But many who use the exchange system to shop for new insurance would be expected to receive greater federal aid toward paying their premiums.
“Many, many, many of them, with the new benchmarks after the rates were released, will be subsidy-eligible that weren’t in previous years, and could gain significant tax advantage,” Lourey said.
Davids acknowledged what he called a “good point,” but was less sure than Lourey and O’Toole, saying the committee co-chairs would have to “see how that goes.”
On another topic, Rep. Tara Mack, R-Apple Valley, pressed both the Department of Human Services (DHS) and the Department of Commerce to begin work on crafting a federal waiver to allow for “innovation,” an element of the Affordable Care Act which allows states to design their own insurance market programs. Brickwedde told Mack that the course on such waivers is still unclear. Hawaii has made the most progress of any state, he testified, and that state only begin taking serious steps after a year of task force meetings on the topic.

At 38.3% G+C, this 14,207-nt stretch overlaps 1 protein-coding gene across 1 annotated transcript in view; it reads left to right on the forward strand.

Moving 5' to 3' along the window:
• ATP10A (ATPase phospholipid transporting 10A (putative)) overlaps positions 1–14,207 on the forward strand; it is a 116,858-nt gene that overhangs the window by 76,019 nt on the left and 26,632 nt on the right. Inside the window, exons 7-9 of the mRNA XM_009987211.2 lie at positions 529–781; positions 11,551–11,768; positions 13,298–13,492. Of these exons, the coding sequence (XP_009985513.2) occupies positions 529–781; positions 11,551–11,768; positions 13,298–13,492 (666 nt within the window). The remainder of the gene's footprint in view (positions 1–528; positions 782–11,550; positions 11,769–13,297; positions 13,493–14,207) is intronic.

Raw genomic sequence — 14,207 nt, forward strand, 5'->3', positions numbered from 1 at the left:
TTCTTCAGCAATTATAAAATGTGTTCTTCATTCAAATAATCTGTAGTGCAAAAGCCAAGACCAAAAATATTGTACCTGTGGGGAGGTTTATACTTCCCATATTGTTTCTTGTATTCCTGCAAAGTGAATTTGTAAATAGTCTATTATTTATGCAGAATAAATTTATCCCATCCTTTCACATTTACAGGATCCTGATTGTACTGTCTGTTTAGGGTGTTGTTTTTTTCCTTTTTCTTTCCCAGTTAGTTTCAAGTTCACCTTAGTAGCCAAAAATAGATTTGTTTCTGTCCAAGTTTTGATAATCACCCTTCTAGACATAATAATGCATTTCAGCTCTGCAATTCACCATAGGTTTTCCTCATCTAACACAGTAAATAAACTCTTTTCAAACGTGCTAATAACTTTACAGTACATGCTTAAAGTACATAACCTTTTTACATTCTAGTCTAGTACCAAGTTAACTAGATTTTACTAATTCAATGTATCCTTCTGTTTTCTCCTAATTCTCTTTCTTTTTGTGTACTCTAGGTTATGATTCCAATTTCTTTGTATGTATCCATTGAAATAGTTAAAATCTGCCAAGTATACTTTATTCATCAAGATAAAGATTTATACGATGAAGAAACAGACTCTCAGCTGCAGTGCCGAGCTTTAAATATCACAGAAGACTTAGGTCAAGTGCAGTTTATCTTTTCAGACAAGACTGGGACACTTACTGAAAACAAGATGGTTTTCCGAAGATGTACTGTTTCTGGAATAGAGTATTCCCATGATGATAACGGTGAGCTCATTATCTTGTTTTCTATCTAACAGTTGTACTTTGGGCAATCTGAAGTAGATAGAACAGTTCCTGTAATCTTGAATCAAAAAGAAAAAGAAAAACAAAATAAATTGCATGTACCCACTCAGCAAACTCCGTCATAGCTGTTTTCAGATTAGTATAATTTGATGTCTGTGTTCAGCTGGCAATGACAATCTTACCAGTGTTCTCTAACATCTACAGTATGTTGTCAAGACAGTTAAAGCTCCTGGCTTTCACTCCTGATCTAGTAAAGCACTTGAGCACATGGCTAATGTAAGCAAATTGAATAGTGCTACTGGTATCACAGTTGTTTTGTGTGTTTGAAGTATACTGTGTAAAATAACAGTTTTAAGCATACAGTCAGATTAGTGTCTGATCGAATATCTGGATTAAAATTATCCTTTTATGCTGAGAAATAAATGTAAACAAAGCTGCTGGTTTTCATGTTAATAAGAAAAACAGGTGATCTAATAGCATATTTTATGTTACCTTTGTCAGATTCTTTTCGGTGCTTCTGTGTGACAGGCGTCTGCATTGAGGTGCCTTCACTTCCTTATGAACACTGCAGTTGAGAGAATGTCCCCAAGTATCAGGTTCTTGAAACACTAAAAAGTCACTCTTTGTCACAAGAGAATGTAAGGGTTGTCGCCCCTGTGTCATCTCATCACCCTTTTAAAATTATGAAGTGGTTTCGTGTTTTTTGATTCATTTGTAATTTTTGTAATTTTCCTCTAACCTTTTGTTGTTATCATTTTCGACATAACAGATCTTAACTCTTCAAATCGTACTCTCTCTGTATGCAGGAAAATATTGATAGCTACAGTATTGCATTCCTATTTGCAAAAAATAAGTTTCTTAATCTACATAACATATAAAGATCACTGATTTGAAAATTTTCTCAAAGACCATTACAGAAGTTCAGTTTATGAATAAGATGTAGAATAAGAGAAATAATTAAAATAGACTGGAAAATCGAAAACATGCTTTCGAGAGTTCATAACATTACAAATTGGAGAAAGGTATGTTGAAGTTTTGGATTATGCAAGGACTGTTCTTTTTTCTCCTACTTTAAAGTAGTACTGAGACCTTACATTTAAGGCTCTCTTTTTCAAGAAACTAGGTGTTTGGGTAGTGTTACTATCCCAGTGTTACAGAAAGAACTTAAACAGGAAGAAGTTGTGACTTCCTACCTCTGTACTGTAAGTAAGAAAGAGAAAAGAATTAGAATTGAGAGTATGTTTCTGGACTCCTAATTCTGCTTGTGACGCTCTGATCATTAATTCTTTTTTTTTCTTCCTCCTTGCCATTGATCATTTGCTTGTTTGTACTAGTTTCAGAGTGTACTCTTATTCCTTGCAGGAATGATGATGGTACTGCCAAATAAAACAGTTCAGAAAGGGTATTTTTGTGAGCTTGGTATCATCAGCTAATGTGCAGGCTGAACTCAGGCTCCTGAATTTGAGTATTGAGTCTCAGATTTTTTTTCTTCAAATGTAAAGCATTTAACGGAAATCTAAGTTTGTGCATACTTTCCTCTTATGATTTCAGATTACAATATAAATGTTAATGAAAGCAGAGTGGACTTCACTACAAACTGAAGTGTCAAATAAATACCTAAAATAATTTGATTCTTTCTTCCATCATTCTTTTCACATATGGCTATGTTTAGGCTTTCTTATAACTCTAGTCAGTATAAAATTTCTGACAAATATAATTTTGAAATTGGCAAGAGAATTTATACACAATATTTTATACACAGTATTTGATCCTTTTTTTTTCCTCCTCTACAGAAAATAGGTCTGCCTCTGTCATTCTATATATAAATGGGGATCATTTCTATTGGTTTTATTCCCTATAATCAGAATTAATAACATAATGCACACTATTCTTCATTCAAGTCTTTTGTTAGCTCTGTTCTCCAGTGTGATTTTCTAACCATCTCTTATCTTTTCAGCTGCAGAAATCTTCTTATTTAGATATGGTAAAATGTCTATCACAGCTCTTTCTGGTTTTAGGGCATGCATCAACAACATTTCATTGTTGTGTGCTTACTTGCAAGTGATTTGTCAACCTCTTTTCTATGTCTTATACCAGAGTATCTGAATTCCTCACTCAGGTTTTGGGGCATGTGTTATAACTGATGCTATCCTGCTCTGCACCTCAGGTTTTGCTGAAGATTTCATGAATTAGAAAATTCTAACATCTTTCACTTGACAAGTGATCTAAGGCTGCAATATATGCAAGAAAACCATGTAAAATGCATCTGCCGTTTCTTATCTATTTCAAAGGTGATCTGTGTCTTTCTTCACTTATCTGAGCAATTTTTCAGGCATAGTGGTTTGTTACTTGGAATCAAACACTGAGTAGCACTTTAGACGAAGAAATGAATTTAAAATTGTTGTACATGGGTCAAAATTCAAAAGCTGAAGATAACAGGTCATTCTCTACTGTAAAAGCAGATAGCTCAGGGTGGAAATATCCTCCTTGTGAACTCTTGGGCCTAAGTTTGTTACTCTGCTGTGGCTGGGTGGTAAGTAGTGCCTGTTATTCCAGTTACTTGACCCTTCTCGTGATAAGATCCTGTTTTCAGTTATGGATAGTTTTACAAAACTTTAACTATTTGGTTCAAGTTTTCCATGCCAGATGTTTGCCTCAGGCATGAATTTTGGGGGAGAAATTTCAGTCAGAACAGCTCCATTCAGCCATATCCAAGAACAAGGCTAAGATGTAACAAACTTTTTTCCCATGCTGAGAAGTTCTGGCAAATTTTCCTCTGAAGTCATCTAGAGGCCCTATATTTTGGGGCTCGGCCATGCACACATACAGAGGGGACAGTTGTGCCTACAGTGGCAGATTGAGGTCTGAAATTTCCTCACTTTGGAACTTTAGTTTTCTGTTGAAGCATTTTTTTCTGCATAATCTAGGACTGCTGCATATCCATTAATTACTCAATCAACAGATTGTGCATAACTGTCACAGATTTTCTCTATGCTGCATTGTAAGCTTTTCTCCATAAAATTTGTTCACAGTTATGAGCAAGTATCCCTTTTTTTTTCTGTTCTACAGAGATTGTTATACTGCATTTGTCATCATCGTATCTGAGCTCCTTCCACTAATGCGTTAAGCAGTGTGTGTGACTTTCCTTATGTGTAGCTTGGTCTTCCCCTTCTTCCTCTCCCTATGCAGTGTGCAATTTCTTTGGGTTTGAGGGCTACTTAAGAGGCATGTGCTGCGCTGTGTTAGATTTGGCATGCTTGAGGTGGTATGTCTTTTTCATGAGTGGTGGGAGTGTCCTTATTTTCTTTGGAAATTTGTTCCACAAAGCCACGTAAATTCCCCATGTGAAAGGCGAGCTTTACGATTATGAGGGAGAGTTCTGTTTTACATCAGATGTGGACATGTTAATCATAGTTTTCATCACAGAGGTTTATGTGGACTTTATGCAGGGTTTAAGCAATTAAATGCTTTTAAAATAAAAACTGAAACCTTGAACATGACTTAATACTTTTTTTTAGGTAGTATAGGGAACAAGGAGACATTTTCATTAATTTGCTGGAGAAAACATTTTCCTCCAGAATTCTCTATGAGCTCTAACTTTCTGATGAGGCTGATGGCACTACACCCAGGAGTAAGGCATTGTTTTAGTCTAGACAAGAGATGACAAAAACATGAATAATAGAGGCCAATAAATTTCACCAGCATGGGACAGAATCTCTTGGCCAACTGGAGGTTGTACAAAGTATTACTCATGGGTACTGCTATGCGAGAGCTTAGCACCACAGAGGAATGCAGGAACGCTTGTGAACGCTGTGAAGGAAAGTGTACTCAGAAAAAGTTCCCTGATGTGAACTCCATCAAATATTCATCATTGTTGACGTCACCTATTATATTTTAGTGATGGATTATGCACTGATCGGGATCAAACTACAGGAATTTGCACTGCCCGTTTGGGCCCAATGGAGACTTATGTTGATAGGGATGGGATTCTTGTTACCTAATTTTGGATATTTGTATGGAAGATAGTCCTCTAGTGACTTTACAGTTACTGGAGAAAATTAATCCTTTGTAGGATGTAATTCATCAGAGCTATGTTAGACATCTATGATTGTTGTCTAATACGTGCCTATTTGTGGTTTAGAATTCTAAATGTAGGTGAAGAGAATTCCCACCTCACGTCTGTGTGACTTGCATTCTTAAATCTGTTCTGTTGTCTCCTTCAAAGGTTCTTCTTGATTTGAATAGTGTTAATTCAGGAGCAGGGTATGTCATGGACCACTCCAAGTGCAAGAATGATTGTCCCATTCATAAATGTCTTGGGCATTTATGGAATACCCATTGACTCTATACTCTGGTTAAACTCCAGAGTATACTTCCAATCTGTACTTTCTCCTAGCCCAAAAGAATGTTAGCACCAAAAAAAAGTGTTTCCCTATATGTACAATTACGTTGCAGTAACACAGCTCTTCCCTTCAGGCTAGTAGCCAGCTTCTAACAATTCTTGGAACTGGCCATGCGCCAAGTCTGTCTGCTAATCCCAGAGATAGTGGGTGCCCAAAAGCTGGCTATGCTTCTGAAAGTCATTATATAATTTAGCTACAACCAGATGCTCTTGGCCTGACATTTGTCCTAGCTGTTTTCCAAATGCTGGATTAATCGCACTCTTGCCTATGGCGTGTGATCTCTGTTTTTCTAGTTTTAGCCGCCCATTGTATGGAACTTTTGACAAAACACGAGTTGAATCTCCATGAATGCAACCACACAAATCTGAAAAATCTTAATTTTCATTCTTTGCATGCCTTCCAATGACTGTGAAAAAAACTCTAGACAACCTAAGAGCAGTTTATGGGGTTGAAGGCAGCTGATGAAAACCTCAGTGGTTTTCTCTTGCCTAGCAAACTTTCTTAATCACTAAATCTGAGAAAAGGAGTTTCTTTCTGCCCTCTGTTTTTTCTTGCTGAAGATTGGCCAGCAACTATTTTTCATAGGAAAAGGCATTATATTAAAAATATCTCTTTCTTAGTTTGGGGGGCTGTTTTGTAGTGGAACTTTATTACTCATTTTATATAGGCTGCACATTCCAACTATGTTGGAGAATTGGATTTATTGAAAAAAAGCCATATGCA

“The state is operating blind, in terms of how to design a waiver,” Brickwedde said. “[Federal] regulations are opaque, to put it kindly, I think.”
Mack, chair of the House Health and Human Services Reform Committee, urged exchange figures to continue work toward a waiver. She said she would hope options for consideration could be available within the “next couple months,” or by year’s end, so the Legislature could debate different options when it convenes next March.
“I know it was commented on that, there’s not really a model out there to follow,” Mack said. “I’m confident folks in [DHS] could put something out there that would serve Minnesotans well, and give them the best product available.”